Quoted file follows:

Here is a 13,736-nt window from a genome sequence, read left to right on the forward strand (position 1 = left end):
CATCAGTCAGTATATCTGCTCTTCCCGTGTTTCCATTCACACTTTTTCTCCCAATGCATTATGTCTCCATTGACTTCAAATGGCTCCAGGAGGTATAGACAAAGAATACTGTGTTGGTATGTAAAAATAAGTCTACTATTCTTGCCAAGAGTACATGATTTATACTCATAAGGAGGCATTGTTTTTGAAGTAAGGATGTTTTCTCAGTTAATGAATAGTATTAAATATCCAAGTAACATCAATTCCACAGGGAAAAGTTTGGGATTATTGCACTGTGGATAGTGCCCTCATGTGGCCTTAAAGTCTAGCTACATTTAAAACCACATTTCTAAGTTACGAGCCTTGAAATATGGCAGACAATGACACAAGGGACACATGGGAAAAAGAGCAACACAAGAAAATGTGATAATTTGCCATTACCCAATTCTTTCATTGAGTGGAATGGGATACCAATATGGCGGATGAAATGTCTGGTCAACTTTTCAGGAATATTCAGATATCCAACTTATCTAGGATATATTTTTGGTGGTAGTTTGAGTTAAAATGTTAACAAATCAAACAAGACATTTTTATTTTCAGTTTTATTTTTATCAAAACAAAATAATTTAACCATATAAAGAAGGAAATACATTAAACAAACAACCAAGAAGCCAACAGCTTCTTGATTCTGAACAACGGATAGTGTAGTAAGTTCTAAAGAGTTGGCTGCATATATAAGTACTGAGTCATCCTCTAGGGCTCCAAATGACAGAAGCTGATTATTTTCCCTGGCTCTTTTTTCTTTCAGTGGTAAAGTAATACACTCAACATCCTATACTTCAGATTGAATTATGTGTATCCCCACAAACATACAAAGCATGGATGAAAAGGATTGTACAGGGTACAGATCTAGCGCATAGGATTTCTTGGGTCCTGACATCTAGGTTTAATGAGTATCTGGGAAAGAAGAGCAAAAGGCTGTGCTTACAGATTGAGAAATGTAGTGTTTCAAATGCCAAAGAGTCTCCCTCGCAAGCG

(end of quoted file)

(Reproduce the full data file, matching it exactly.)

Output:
Here is a 13,736-nt window from a genome sequence, read left to right on the forward strand (position 1 = left end):
CATCAGTCAGTATATCTGCTCTTCCCGTGTTTCCATTCACACTTTTTCTCCCAATGCATTATGTCTCCATTGACTTCAAATGGCTCCAGGAGGTATAGACAAAGAATACTGTGTTGGTATGTAAAAATAAGTCTACTATTCTTGCCAAGAGTACATGATTTATACTCATAAGGAGGCATTGTTTTTGAAGTAAGGATGTTTTCTCAGTTAATGAATAGTATTAAATATCCAAGTAACATCAATTCCACAGGGAAAAGTTTGGGATTATTGCACTGTGGATAGTGCCCTCATGTGGCCTTAAAGTCTAGCTACATTTAAAACCACATTTCTAAGTTACGAGCCTTGAAATATGGCAGACAATGACACAAGGGACACATGGGAAAAAGAGCAACACAAGAAAATGTGATAATTTGCCATTACCCAATTCTTTCATTGAGTGGAATGGGATACCAATATGGCGGATGAAATGTCTGGTCAACTTTTCAGGAATATTCAGATATCCAACTTATCTAGGATATATTTTTGGTGGTAGTTTGAGTTAAAATGTTAACAAATCAAACAAGACATTTTTATTTTCAGTTTTATTTTTATCAAAACAAAATAATTTAACCATATAAAGAAGGAAATACATTAAACAAACAACCAAGAAGCCAACAGCTTCTTGATTCTGAACAACGGATAGTGTAGTAAGTTCTAAAGAGTTGGCTGCATATATAAGTACTGAGTCATCCTCTAGGGCTCCAAATGACAGAAGCTGATTATTTTCCCTGGCTCTTTTTTCTTTCAGTGGTAAAGTAATACACTCAACATCCTATACTTCAGATTGAATTATGTGTATCCCCACAAACATACAAAGCATGGATGAAAAGGATTGTACAGGGTACAGATCTAGCGCATAGGATTTCTTGGGTCCTGACATCTAGGTTTAATGAGTATCTGGGAAAGAAGAGCAAAAGGCTGTGCTTACAGATTGAGAAATGTAGTGTTTCAAATGCCAAAGAGTCTCCCTCGCAAGCG